Listen to “Stuck”
“He knew presidents, kings, and many famous people, but he rarely mentioned them, preferring instead to reminisce about individual leprosy patients. He talked openly about his failures and always tried to deflect credit for his successes to his associates. Every day he rose early to study the Bible and to pray. Humility and gratitude flowed from him naturally, and in our time together I sensed a desperate lack of these qualities in myself.
Most speakers and writers I knew were hitting the circuit, packaging and repackaging the same thoughts in different books and giving the same speeches to different crowds. Meanwhile, Paul Brand, who had more intellectual and spiritual depth than anyone I had ever met, gave many of his speeches to a handful of leprosy patients in the hospital’s Protestant chapel. Obviously, he had spent hours meditating and praying over that one sermon. It mattered not that we were a tiny cluster of half-deaf nobodies in a sleepy bayou chapel. He spoke as an act of worship, as one who truly believed that God shows up when two or three are gathered in God’s name.”
“Because of where I practiced medicine, I never made much money at it. But I tell you that as I look back over a lifetime of surgery, the host of friends who once were patients bring me more joy than wealth could ever bring. I first met them when they were suffering and afraid. As their doctor, I shared their pain. Now that I am old, it is their love and gratitude that illuminates the continuing pathway of my life. It’s strange – those of us who involve ourselves in places where there is the most suffering, look back in surprise to find that it was there that we discovered the reality of joy. He then quoted another saying of Jesus. “Happy are they who bear their share of the world’s pain: In the long run they will know more happiness than those who avoid it.”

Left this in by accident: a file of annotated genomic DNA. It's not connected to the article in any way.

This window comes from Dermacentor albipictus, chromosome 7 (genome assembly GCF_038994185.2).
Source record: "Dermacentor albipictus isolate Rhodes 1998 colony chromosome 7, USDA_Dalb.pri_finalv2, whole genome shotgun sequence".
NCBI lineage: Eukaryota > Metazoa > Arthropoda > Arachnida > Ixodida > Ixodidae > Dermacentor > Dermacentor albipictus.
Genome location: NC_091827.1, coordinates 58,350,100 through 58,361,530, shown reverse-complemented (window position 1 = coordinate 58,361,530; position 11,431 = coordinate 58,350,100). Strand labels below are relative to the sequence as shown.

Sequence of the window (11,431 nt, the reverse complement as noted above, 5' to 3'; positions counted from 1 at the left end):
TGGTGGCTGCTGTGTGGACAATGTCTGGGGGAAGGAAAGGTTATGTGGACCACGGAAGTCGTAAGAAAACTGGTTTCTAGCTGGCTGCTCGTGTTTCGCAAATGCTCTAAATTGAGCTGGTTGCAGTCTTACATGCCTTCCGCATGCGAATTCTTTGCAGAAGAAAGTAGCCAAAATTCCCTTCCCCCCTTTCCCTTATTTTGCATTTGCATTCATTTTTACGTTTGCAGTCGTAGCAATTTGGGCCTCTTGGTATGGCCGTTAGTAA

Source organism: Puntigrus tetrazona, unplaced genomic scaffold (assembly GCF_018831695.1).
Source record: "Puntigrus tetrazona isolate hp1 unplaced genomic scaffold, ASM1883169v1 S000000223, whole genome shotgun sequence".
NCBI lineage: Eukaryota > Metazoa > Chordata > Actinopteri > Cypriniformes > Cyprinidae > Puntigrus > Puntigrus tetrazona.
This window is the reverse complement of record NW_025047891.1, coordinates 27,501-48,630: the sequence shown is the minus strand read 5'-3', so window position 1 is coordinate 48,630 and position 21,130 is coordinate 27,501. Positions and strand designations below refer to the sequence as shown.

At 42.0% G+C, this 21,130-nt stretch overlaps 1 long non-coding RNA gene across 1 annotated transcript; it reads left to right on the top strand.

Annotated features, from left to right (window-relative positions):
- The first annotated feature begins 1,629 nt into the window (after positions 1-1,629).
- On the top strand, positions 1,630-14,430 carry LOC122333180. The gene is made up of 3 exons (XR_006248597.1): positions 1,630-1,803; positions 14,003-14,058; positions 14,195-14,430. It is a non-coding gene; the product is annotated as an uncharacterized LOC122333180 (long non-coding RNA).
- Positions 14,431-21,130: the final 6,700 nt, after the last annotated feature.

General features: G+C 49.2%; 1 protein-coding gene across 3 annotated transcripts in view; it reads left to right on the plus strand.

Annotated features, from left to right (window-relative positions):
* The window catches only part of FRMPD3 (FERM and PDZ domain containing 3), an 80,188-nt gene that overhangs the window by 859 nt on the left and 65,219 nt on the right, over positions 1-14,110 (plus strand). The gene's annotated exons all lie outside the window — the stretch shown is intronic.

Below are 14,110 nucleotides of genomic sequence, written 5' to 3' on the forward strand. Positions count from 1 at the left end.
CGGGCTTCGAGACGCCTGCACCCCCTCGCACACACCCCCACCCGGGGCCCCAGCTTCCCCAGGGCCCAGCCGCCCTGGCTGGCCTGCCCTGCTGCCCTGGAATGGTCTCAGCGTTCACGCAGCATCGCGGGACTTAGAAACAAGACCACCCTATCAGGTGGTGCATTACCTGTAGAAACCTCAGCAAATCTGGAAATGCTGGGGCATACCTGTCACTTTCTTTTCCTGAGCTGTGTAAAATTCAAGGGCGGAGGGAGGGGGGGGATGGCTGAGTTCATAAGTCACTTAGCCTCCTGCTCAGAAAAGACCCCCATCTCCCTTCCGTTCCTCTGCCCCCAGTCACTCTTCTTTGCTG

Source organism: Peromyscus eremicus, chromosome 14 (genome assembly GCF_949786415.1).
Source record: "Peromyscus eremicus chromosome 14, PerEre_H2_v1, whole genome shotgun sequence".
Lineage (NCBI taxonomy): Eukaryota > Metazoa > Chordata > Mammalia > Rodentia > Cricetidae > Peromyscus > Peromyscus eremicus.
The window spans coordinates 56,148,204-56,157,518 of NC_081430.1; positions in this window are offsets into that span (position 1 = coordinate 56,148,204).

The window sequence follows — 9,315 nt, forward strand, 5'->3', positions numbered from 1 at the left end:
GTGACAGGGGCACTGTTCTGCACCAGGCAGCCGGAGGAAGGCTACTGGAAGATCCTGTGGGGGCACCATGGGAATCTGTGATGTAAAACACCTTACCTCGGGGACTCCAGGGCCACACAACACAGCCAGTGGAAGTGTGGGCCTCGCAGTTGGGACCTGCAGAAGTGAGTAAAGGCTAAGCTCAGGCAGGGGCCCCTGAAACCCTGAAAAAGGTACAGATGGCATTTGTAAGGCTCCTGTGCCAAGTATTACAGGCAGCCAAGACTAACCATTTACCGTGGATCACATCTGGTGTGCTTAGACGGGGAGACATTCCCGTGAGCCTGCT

When I read that I thought of Paul’s long stay in Corinth among people who were common and uneducated. While his success early on had been astonishing Jews in the synagogue and proving to them that Jesus is the Christ, in Corinth he found himself with a completely different audience. No longer able to preach and move on, he would have to be more than a restless apostle. Instead, he settled down with those the classical world despised and looked down on, the ignorant and foolish, the coarse and ill-mannered. These were not Jews in Rome he could win with deep theology. He is stuck among people who did not have the basics.
But, here he would learn to submerge himself in the tedium and frustration of working with complicated lives of people who are broken, flawed, distorted, and out of control. At the same time, it was only by staying in one place that he would discover some of the deepest relationships of his life. The years in Corinth would change Paul into something he never imagined for himself. He became a local pastor to people.
This interruption became the source of some of his finest work. When we read the passage on love in his letter to the Corinthians it is obvious it was the not the result of lofty theological debates. He was able to write that because he came to understand what it meant to love real people with enormous flaws and sin. The time at Corinth with the rough and difficult people shaped some of his greatest thinking and writing. The constraints on his life, the pressures, and sense of being “sentenced” produced extraordinary results that might never have happened otherwise. Our best comes often in the midst of our worst periods. Our best comes often from being stuck.
Henri Nouwen had gained the fame and acclamation he had long desired as a writer, theologian and celebrity professor at Yale and Harvard. Yet, his very deepest contributions were made after he moved to L’Arche, a community for severely handicapped men and women. From the perspective of his peers, it was the end of a stunning career. For Henri, it was going home. “I’m a very restless person but L’Arche became for me the place where I really came home. I’m still a restless person but in the deeper places of myself, I really feel I’ve found home. In many ways, the little ones, the people with limited gifts, have become for me those who have called me home.”
Perhaps it will be the same for you. The very place you or others consider you to be sidelined will prove to be the source of your best work. If you allow it, it will be home.